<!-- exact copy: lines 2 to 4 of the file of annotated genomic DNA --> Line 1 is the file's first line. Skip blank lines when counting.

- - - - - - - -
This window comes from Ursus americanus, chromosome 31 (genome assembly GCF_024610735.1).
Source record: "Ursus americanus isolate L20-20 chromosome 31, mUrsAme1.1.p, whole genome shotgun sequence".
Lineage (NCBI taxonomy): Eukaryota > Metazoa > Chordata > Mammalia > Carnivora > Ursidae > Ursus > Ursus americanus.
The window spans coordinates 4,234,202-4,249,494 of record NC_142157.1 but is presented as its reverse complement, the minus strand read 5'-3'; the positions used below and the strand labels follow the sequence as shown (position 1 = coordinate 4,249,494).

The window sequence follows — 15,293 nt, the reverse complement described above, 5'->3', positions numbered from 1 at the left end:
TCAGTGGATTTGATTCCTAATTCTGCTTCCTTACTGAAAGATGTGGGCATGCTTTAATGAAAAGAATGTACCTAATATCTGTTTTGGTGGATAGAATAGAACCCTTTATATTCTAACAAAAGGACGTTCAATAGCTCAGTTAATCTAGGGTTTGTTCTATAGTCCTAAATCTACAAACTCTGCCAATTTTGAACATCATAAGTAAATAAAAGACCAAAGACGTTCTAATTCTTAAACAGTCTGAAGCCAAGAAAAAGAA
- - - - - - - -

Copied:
Source record: "Ursus americanus isolate L20-20 chromosome 31, mUrsAme1.1.p, whole genome shotgun sequence".
Lineage (NCBI taxonomy): Eukaryota > Metazoa > Chordata > Mammalia > Carnivora > Ursidae > Ursus > Ursus americanus.
The window spans coordinates 4,234,202-4,249,494 of record NC_142157.1 but is presented as its reverse complement, the minus strand read 5'-3'; the positions used below and the strand labels follow the sequence as shown (position 1 = coordinate 4,249,494).